cat("Average days in top5: ", av_fjune_dt5, "\n") 
cat("Average days as top1: ", av_fjune_dt1)
#Average days in top5: 2.4
#Average days as top1: 1.9 
Average days in top distribution
as5 <- as.data.frame (table_fjune_dt5, stringsAsFActrors=FALSE) 

as1 <- as.data.frame (table_fjune_dt1, stringsAsFActrors=FALSE) 
par (mfcol = c(1,2)) 
boxplot (as5$Freq, ylim=c(0,7), main = "Days in Top5") 
boxplot (as1$Freq, ylim=c(0,7), main = "Days as Top1")

And now, let`s try to plot Top5 movies / TV shows daily changes.
I played with different number of days and picked 4 – with longer span I had less readable plots since every new day brings new comers into the Top with its own line, position in the legend, and, ideally its own color.

fjune_dt_gathered55 <- fjune_dt_gathered5 %>% slice (1:20) %>% rev ()
ggplot(fjune_dt_gathered55)+ aes (x=date, y=i, group = title) + geom_line (aes (color = title), size = 2) +
geom_point (aes (color = title), size = 5)+ theme_classic()+
theme(legend.position="right")+ylab("top")+ ylim ("5", "4", "3", "2", "1")+
geom_line(aes(colour = title), arrow = arrow(angle = 15, ends = "last", type = "closed"))+scale_color_brewer(palette="Paired") 

Simulations Comparing Interaction for Adjusted Risk Ratios versus Adjusted Odds Ratios


Introduction

Risk ratios (RR) and odds ratios (OR) are both used to analyze factors associated with increased risk of disease. They are different in that a risk ratio is the ratio of two risks and an odds ratio is the ratio of two odds. Risks and odds are calculated differently. For example, with one toss of a fair die, the risk of rolling a 1 is 1/6 = 0.167. The odds of rolling a 1 are 1/5 = 0.200. In textbook terms, risk is successes divided by total trials and odds are successes divided by failures. In this example rolling a 1 is a success and rolling 2 through 5 is a failure. In R, glm (generalized linear model) is used to compute adjusted risk ratios (ARR’s) and adjusted odds ratios (AOR’s). Adjusting eliminates the influence of correlations between factors on the ratios. In statistical terms, adjusting controls for confounding. In addition to confounding, the RR’s and OR’s can be influenced by interaction which is also called effect modification. This occurs when the ratio for one group is different from the ratio for another group. For example, non-smokers who work with asbestos might have 4.0 times the risk of getting lung cancer compared to non-smokers who do not work with asbestos. This is for non-smokers. For smokers, this risk ratio might be much larger at 8.0, meaning smokers who work with asbestos have 8.0 times the risk of getting lung cancer compared to smokers who do not work with asbestos. In this case there is interaction between smoking and asbestos exposure because the RR for non-smokers is 4.0 and the RR for smokers is 8.0. Alternatively, it could be said that smoking modifies the effect of the asbestos exposure on lung cancer. For a given data set, the AOR’s and ARR’s will almost always agree in terms of statistical significance. The AOR’s and ARR’s will be different but the p values will be close. This is not true for interaction terms. Often, using the same data, an analysis of interaction using OR’s will indicate significant interaction while the RR’s will indicate no interaction. This phenomenon is explained very well in the article “Distributional interaction: Interpretational problems when using incidence odds ratios to assess interaction” by Ulka B Campbell, Nicolle M Gatto and Sharon Schwartz. (Epidemiologic Perspectives & Innovations 2005, 2:1 doi:10.1186/1742-5573-2-1) https://www.ncbi.nlm.nih.gov/pmc/articles/PMC1079911/.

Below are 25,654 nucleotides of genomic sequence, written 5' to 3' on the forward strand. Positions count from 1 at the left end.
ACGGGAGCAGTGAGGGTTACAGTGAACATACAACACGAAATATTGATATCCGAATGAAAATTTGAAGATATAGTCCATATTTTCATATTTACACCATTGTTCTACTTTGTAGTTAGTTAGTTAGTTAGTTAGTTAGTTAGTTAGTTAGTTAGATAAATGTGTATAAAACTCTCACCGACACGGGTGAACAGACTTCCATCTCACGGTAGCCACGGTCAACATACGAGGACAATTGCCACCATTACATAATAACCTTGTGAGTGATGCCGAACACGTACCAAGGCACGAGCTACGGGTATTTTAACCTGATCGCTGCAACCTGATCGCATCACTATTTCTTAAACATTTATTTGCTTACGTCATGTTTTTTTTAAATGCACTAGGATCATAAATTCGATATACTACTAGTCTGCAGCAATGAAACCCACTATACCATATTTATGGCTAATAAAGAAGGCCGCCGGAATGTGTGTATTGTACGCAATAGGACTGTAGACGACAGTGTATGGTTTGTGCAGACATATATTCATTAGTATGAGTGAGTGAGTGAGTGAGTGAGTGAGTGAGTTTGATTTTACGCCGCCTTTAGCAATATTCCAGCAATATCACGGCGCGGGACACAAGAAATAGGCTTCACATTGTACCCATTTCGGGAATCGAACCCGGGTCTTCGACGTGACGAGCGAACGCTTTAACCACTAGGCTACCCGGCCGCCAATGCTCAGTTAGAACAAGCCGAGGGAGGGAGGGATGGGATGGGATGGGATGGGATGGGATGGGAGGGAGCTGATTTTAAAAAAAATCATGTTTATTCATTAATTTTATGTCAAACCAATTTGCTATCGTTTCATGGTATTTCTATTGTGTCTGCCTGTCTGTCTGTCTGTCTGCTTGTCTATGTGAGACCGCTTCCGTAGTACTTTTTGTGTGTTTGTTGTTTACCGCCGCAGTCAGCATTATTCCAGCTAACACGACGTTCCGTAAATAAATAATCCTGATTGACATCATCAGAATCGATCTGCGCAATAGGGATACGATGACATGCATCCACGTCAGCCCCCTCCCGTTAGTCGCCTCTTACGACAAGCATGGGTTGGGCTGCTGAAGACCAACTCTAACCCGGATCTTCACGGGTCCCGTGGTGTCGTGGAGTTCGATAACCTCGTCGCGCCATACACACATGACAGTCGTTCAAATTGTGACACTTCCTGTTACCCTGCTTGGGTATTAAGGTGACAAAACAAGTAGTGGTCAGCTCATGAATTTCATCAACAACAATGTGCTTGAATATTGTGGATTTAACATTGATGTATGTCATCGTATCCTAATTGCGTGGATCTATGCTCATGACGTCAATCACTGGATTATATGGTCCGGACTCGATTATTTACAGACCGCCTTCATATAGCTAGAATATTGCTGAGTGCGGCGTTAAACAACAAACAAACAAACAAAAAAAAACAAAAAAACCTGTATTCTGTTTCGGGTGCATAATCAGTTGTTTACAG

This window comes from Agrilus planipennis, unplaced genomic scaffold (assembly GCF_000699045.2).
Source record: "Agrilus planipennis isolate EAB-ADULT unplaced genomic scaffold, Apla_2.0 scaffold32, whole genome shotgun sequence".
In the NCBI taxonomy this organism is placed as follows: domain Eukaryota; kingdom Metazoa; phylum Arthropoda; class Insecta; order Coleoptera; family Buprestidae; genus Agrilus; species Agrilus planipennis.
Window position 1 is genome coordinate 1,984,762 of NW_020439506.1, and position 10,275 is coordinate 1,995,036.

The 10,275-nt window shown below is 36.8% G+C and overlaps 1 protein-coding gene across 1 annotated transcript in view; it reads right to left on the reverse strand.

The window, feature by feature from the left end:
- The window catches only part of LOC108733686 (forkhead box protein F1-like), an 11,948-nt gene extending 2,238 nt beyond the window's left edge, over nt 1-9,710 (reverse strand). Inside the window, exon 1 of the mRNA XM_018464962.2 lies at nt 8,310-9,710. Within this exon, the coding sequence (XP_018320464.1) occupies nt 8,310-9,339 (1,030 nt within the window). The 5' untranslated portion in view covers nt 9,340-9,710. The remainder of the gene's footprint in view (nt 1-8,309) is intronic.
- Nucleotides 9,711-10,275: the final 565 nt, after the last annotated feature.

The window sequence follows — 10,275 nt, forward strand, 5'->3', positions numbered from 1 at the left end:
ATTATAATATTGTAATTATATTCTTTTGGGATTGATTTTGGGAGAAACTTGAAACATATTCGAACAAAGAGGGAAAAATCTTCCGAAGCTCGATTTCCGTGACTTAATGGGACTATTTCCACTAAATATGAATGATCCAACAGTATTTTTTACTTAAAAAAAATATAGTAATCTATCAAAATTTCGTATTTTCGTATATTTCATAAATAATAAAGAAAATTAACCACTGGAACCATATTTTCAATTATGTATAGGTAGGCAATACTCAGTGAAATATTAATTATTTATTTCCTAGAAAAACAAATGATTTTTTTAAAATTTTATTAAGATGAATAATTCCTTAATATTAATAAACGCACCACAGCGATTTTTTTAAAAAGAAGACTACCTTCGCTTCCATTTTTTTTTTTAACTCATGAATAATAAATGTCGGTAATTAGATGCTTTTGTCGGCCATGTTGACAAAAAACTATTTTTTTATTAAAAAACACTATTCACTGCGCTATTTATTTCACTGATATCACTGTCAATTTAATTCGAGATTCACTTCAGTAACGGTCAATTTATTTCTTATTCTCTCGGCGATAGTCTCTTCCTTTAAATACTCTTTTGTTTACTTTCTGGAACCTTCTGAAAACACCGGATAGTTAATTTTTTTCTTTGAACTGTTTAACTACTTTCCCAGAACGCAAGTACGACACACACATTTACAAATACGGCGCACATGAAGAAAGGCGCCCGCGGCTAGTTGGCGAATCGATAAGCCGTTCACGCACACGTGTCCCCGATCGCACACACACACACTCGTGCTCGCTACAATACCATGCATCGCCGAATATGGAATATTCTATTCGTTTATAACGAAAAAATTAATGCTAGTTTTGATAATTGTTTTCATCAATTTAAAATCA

The authors described the problem for RR’s and OR’s and included mathematical explanations. The purpose of this article is to show how this problem occurs when using adjusted RR’s and adjusted OR’s with the R glm function to assess interaction.

Creating a test data set

The first step is to create a test data set. The R code below produces a data set of 1,000,000 lines with simulated variables for two risk factors, a grouping variable and an outcome variable. This is designed to simulate a situation where there are two groups of people that have different risks of disease. There are also two risk factors and these are designed to have the same risk ratios for the disease for simulated people in both groups.